Manufacturers usually monitor several key performance indicators (KPIs) across the plant to see how various functions are performing a particular process. In manufacturing facilities, these parameters are usually shown on a dashboard or board and may be reviewed monthly.
We’ve already examined what OEE is, but let’s look at the definition and monitoring of OEE one more time. OEE is a lean manufacturing tool that allows us to visualize and reduce the big losses in production. Each of the big losses costs manufacturers money, so it makes sense that improving OEE will benefit all cost-related KPIs.
The Relationship between Common Manufacturing KPIs and OEE
Manufacturing KPIs often vary between manufacturers and plants, but we will focus our attention on the most common ones, and how they work together when we improve OEE.
- Running cost per hour
Running cost per hour is the manufacturing KPI that shows us whether we are pricing our products properly. Your shop rate includes different kinds of costs, like manufacturing, operator wages, utilities, maintenance, repair, etc. Of course, you want to reduce these costs, because it brings you more money or you can price your products more competitively.
By improving OEE you can reduce three kinds of costs:
- Utility Cost – by improving OEE, you reduce cycle time as well, which in turn results in lower electricity usage.
- Operators’ Wages – improved OEE means more productivity, which means that we pay less in wages for each product produced.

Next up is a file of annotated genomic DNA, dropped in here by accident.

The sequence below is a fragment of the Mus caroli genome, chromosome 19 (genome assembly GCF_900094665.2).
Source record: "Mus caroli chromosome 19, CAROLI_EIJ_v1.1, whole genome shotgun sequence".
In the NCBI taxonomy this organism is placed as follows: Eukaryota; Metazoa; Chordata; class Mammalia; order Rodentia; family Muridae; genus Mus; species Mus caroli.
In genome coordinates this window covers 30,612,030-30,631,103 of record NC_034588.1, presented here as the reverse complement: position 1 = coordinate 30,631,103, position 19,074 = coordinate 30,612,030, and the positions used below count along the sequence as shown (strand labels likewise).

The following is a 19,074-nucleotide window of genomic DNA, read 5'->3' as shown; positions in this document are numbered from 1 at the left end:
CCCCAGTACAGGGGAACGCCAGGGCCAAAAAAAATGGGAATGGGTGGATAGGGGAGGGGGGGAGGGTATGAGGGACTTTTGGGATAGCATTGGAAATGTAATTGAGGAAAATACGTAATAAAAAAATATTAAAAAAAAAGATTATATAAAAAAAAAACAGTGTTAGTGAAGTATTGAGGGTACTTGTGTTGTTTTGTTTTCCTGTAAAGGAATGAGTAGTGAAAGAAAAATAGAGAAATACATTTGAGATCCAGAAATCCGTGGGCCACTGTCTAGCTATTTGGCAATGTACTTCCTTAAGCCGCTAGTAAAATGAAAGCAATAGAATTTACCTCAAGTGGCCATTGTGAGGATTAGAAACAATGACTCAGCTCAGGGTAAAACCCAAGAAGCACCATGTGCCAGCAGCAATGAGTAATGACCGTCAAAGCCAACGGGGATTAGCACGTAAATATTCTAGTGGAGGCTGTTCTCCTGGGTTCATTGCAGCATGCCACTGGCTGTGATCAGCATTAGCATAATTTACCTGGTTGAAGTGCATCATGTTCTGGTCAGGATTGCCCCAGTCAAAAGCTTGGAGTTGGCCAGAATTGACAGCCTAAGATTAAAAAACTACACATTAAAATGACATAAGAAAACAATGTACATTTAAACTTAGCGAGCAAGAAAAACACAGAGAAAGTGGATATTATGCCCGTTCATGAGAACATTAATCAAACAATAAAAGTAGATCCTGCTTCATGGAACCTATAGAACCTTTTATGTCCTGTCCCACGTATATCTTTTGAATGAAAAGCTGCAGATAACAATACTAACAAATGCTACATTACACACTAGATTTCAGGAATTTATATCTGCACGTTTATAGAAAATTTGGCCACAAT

- Maintenance Cost – Eliminating unplanned downtime caused by unscheduled maintenance is one method manufacturers try to increase OEE performance, which leads to decreased operating expenses.
Throughput is a very useful KPI because it represents the number of units that can be produced in a certain amount of time, for example, 50 units in an hour, or 100 units a day. Beyond the most obvious application, throughput is helpful because it tells you how much your plant can produce at any time point, which is crucial for your plant operations.
For example, if you are operating at 60% OEE, and your throughput is 100 per day, if you increase OEE by 10%, you’ll increase your throughput by 10 units per day. Another benefit is that you don’t have additional costs, rather you can focus attention on improving productivity and efficiency.
- Productivity & efficiency
Productivity is the proportion of output to input. Efficiency is the ability to do a task without wasting resources, time, or energy. Efficiency and productivity are pretty much the same things, so it is enough to pick one as your preferred KPI.
If you improve an operation’s overall equipment effectiveness (OEE), you will improve both efficiency and productivity. This is because OEE is a reflection of how well you manage the big losses in a manufacturing process. To improve OEE, you need to reduce one of these losses; for example, material scrap.
- Capacity utilization
Capacity utilization calculates the percentage of your available production time that is being utilized. If we reduce unplanned downtime, the OEE score will increase and we’ll have more time available for production. Which of course leads to increased capacity utilization.
- Lead time
The lead time is the interval between receiving a client order and its delivery. You reduce lead time for two reasons, to react to changes in client demand more swiftly, and to produce a product faster, which results in turning inventory into cash faster too. So basically, improvement in OEE will decrease the time of production, which will improve lead time in the end.
- Takt time
Takt time is the interval between the start of one unit’s production and the start of building a new one. OEE, like takt time, enables us to evaluate and keep track of over/under production. It does this by comparing the actual production rate at a given time against the rated output for that same period. Therefore, improving OEE means we also improve takt time.